The US government’s mode of operation is to write a spec, issue a request for proposals, and pay the winner to build something.  Even though new capabilities are constantly being fielded by industry, the USG doesn’t seem to know how to incorporate a fee-for-service model into some of its major mission areas. This is particularly true in space. The Aerospace Corporation has just pointed this out in a new study:

Study: As space industry offers more services, government missing out on opportunities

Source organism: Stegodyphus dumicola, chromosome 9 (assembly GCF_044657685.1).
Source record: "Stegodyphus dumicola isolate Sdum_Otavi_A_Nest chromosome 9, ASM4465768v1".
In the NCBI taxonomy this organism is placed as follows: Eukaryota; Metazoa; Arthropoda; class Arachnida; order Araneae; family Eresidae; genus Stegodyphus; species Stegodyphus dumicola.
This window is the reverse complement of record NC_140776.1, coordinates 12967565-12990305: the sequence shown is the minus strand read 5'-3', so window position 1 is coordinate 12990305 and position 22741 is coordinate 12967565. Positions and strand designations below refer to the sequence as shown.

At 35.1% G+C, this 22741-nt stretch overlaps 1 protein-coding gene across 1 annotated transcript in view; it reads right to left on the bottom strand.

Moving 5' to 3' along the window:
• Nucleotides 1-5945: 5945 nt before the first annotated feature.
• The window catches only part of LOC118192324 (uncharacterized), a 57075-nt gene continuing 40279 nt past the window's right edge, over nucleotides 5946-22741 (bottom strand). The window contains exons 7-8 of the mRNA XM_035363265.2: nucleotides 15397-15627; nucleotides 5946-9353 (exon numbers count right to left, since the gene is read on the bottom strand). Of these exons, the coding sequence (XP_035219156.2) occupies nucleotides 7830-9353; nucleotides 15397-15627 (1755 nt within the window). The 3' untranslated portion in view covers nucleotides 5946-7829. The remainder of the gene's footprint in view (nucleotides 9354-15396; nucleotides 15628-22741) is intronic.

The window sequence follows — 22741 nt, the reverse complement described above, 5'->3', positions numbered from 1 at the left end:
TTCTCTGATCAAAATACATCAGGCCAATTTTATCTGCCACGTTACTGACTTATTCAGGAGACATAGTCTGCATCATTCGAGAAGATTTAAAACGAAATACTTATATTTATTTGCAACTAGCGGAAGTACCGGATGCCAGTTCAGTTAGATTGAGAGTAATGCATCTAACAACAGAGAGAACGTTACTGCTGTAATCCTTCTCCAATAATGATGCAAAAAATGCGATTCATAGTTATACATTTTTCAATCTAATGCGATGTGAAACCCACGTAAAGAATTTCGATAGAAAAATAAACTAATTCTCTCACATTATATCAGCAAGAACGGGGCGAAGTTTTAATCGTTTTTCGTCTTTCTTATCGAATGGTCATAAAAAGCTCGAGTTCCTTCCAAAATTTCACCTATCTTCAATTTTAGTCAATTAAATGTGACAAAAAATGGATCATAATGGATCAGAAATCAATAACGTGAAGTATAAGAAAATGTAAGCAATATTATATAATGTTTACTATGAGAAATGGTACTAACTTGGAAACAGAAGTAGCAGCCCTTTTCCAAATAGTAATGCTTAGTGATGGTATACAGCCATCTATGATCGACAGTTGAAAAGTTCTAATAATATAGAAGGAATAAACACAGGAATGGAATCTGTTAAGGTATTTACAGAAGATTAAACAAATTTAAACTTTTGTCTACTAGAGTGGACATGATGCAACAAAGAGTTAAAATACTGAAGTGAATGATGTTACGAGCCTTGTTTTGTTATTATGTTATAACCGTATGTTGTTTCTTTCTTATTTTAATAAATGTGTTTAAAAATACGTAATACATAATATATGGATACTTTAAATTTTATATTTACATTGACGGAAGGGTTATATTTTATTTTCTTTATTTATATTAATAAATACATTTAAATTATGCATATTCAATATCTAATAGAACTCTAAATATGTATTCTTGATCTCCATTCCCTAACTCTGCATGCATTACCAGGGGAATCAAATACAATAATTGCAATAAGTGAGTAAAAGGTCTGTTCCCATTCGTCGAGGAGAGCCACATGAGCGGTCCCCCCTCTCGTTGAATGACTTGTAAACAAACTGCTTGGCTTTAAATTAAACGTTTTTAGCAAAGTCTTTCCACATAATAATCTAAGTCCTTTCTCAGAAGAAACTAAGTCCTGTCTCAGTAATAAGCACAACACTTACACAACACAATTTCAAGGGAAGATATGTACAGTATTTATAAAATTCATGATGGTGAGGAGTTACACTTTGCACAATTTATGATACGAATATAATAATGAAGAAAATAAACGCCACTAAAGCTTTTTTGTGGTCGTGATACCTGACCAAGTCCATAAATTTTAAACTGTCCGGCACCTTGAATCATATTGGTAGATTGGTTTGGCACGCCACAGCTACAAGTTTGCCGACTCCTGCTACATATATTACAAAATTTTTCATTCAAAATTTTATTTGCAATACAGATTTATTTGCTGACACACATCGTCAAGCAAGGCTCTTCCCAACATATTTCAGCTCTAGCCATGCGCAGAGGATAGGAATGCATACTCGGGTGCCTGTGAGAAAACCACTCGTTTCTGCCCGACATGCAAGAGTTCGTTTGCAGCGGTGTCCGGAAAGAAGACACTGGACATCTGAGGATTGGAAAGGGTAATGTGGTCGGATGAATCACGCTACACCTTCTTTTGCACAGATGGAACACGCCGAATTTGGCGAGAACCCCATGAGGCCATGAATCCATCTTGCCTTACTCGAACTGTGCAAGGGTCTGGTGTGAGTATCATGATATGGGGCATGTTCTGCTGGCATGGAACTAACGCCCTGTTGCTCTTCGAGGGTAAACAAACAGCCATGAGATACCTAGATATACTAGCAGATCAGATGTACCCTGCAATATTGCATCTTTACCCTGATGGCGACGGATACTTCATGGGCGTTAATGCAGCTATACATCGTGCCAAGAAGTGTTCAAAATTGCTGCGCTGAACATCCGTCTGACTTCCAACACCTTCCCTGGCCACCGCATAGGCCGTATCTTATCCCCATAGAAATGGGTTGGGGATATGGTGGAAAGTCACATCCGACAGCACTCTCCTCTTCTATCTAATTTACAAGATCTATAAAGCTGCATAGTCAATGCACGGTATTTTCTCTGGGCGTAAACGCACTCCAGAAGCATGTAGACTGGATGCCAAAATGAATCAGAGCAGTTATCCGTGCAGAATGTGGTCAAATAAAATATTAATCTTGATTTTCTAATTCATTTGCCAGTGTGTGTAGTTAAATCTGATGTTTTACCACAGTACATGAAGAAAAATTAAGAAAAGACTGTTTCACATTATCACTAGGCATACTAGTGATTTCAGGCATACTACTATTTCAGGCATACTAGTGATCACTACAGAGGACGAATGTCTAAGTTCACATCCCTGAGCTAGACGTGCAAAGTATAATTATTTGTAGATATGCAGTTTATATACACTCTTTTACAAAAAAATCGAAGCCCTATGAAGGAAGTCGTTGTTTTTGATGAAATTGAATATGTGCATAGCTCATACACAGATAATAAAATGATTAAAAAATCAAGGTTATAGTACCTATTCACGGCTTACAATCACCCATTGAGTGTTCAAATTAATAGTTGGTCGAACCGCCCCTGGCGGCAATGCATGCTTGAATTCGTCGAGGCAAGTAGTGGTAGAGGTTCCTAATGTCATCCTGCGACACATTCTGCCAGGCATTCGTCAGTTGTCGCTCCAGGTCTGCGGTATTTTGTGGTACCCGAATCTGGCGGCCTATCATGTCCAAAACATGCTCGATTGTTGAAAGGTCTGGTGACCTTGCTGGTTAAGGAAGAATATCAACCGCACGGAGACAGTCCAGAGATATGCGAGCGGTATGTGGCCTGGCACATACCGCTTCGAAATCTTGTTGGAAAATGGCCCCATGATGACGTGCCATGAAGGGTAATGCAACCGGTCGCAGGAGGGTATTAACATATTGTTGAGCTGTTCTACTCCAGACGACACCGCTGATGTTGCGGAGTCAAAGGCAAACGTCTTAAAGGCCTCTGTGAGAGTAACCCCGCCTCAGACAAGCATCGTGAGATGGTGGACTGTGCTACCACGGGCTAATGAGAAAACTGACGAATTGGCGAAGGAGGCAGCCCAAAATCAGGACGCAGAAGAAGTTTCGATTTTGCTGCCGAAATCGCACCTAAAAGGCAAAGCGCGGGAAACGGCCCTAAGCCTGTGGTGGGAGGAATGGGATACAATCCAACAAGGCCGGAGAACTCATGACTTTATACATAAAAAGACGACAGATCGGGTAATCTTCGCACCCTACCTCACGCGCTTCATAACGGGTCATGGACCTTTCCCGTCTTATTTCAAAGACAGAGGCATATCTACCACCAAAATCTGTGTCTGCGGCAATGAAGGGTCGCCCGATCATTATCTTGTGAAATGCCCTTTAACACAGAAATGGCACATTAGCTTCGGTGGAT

Space robotics is an area that will be dominated by commercial efforts for the foreseeable future. Northrop Grumman has already demonstrated automated docking and life extension with its MEV-1 capability. NG’s partnership with DARPA on the Robotic Servicing of Geosynchronous Satellites program will result in a vehicle with even more impressive capabilities, including repair of deployment anomalies, addition of upgrade modules, and ultra-close inspection. Yet there is no indication that the Space Force has realized how valuable these capabilities are for its mission of improving the survivability of US space assets.